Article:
There are other cases when we are merely fantasizing about an idea but do not have any industry related experience or connections. Sometimes it can be an advantage in the beginning because our views on the problems are not constrained by industry specific and sometimes narrow-minded thinking. But still, to step up our game we need to find a company that is similar to the company that we are dreaming of to build. There we need to learn all the nitty-gritty about the industry, get experience, build network, and learn the tricks of money making. If we gradually take these steps, when the time comes to start our own company we will be more or less prepared for the challenge and we can add our own social goal to it. (Many starters do not want to take these gradual steps and want to start right away with their own initiative. With this move they choose the extra steep learning curve and they have to pay the price of every lesson that they learn.)

Stubbornness is like a double-bladed sword. We should keep in mind, that many successful leaders have failed several times! Failure is part of the game! Do not get disappointed! We should keep trying again and again! The best approach is to treat and review our failures with an analytic mindset, we need to filter out the valuable learning lessons. By now it is probably clear that success will not come easy. The good news is that it does not have to be a lonely journey. There are experienced executives out there who are in some cases more than happy to share their expertise with an enthusiastic pioneer. The concept of business mentorship has a long tradition in the U.S. and in recent years in Western European countries too. Ideally a mentor does not ask for money, but it is good to formulate the relationship on a way that the mentor is also able to benefit from it.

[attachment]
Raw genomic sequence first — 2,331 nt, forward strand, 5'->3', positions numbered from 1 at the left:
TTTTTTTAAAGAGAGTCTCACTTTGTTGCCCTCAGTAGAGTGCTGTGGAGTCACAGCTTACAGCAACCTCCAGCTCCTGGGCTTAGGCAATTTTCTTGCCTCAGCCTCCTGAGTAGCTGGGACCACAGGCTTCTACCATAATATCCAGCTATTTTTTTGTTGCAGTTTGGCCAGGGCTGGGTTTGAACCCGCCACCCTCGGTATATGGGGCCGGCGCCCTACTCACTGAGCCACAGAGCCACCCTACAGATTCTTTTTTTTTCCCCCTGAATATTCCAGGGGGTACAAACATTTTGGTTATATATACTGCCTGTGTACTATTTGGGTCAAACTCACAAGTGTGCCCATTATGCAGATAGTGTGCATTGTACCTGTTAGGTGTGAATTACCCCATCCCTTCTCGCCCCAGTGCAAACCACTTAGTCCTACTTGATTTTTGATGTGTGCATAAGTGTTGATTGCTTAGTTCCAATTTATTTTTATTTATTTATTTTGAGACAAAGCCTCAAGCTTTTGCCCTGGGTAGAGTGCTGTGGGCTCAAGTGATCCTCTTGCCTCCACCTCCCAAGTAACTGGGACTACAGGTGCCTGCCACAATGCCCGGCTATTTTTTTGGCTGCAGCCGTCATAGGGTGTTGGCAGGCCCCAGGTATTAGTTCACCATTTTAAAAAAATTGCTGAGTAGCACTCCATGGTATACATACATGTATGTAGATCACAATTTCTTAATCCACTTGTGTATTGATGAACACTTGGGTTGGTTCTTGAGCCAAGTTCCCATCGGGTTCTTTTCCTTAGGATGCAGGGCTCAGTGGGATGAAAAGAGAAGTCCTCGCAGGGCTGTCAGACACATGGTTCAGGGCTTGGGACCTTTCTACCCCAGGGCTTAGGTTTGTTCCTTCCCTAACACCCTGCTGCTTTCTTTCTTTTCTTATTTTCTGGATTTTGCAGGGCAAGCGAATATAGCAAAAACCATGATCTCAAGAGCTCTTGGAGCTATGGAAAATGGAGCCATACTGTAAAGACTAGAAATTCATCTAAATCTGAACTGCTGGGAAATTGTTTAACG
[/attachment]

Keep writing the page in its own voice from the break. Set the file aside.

Company level

After we have discovered that the social entrepreneurs need to start with similar steps like the regular entrepreneurs it is time to look at the organizational level.

The question to start with: What is the difference between social and “regular” enterprise on management level?

From management perspective to run a social enterprise is the same as other companies.
The daily operations, money, HR, logistics and most of the other aspects are very similar.
We can say that in essence; from a management point of view, Qxfam and Nike are very alike. Because even as a social enterprise you have to sell something that can be translated into a product or a service.

Of course, there can be differences in how to run businesses Our basic attitude concerning the decisions that we make along the way can be a very significant cornerstone of our business policy. The goal setting of a company determines a lot from the beginning; such as company culture, way of operation, internal and external communication, sourcing, partnerships etc. Since in most of the companies the most expensive assets are the people a social enterprise can pay special attention on dealing with employees. Especially because the expectations of the employees are similar like at the “normal” companies however social enterprises often lack the resources to provide financially that is comparable to hard core commercial companies. The social enterprise should make sure that it’s employees are satisfied and compensate their effort in various ways since money is only one aspect of a long-term work relationship.

Social enterprises can be sometimes set up with volunteers. However, the working hours should be calculated because nothing is for FREE in reality. In this case the non-financial compensation really should satisfy the volunteers. Ideally, they get something back in various forms like: good community, feeling of belonging, good vibes, network, discount in services etc.